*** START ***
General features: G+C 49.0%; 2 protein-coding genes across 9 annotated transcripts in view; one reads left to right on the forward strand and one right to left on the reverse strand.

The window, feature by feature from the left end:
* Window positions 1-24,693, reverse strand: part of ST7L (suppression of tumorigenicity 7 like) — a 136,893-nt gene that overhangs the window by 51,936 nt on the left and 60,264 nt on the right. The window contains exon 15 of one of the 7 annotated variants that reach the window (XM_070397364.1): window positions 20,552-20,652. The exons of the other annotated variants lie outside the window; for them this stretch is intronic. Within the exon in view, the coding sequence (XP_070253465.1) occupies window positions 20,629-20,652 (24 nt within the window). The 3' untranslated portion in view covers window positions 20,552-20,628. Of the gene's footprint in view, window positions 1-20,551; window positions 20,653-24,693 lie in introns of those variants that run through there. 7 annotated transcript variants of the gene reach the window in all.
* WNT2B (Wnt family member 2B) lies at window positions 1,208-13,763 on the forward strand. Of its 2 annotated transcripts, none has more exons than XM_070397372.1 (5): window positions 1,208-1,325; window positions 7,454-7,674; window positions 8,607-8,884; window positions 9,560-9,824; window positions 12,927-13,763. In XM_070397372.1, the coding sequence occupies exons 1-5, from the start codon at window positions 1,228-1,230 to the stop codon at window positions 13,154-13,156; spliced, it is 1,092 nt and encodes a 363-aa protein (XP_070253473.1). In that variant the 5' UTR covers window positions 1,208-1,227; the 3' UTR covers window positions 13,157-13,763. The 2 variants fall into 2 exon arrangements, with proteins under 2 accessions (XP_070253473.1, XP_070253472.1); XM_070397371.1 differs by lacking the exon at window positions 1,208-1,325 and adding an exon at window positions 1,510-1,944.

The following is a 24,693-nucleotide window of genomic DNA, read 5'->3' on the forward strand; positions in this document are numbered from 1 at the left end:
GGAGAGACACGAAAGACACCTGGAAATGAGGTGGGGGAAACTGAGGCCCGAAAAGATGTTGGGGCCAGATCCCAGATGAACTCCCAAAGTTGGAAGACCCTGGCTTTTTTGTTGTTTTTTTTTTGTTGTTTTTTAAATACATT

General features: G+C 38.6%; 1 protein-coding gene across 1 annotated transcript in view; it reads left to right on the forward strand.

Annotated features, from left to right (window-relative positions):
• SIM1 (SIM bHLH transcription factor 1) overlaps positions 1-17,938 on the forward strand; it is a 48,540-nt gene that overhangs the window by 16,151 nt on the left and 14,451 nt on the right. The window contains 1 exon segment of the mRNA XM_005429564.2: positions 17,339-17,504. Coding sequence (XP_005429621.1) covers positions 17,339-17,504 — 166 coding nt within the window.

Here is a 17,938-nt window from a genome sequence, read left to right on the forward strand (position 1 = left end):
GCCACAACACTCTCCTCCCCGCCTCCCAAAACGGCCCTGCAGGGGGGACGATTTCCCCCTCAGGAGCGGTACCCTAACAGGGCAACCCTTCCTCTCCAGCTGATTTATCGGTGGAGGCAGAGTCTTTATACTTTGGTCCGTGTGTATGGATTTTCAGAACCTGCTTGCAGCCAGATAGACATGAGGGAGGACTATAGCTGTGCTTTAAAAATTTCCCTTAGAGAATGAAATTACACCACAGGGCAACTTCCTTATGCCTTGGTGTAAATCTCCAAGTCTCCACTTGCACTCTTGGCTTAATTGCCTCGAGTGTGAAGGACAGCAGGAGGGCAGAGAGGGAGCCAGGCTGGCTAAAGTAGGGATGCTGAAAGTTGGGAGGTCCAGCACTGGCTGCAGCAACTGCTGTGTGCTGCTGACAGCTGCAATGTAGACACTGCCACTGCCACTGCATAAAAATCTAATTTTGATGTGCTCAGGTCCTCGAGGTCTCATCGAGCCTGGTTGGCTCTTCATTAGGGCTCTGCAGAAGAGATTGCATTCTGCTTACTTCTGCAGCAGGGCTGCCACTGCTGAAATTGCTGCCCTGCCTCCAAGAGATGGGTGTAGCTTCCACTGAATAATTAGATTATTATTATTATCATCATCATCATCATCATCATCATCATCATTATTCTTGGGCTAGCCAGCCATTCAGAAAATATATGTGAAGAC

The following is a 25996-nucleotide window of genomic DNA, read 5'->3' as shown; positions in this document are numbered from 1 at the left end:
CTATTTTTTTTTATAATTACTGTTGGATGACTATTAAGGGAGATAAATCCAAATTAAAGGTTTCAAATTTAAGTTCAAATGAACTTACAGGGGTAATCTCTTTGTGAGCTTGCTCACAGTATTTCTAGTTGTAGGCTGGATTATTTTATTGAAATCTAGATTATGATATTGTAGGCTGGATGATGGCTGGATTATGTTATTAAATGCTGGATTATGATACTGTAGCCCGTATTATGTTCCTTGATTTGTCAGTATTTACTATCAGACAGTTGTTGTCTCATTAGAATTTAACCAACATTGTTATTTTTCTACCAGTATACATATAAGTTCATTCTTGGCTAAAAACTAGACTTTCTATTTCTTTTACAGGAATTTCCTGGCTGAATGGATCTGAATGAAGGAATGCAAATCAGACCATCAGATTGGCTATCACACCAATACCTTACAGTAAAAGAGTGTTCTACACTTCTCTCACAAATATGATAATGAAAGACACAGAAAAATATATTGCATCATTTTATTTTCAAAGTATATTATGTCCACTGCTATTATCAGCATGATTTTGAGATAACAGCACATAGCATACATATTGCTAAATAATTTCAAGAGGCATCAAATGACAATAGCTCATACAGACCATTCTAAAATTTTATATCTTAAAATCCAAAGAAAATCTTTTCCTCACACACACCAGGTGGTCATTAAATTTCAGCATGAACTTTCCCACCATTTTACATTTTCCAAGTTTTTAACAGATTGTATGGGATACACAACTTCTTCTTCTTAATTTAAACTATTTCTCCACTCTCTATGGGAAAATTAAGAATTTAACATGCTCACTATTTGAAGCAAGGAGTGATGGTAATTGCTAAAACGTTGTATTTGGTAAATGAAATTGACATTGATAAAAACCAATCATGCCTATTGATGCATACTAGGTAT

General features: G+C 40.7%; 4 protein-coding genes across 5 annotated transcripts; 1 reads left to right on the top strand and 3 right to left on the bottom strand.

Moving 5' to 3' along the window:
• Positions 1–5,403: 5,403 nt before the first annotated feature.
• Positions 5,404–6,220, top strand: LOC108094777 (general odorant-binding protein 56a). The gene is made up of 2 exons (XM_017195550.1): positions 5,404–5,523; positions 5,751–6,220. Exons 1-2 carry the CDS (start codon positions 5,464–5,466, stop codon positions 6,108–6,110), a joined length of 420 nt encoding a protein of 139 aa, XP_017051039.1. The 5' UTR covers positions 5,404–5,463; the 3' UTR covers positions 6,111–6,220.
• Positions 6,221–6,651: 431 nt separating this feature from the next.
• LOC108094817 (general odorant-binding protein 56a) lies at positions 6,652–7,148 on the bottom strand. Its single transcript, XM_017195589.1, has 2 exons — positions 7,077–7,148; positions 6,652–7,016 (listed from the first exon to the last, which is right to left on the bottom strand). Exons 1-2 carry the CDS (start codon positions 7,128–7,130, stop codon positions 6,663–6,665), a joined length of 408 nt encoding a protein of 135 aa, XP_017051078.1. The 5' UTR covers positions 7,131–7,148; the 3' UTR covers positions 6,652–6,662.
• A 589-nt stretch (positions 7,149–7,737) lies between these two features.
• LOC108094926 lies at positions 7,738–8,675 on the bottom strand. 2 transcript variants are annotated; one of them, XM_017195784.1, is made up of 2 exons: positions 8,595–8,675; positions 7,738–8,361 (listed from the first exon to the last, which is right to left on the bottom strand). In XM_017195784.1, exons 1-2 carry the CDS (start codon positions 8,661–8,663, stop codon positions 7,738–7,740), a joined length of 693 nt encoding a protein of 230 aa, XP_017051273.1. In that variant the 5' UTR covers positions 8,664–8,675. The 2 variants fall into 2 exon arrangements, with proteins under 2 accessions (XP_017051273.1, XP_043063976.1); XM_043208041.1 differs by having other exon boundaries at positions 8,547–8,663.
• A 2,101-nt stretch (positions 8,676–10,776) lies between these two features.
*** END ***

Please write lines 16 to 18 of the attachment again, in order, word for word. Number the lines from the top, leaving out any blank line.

• Positions 1–5,403: 5,403 nt before the first annotated feature.
• Positions 5,404–6,220, top strand: LOC108094777 (general odorant-binding protein 56a). The gene is made up of 2 exons (XM_017195550.1): positions 5,404–5,523; positions 5,751–6,220. Exons 1-2 carry the CDS (start codon positions 5,464–5,466, stop codon positions 6,108–6,110), a joined length of 420 nt encoding a protein of 139 aa, XP_017051039.1. The 5' UTR covers positions 5,404–5,463; the 3' UTR covers positions 6,111–6,220.
• Positions 6,221–6,651: 431 nt separating this feature from the next.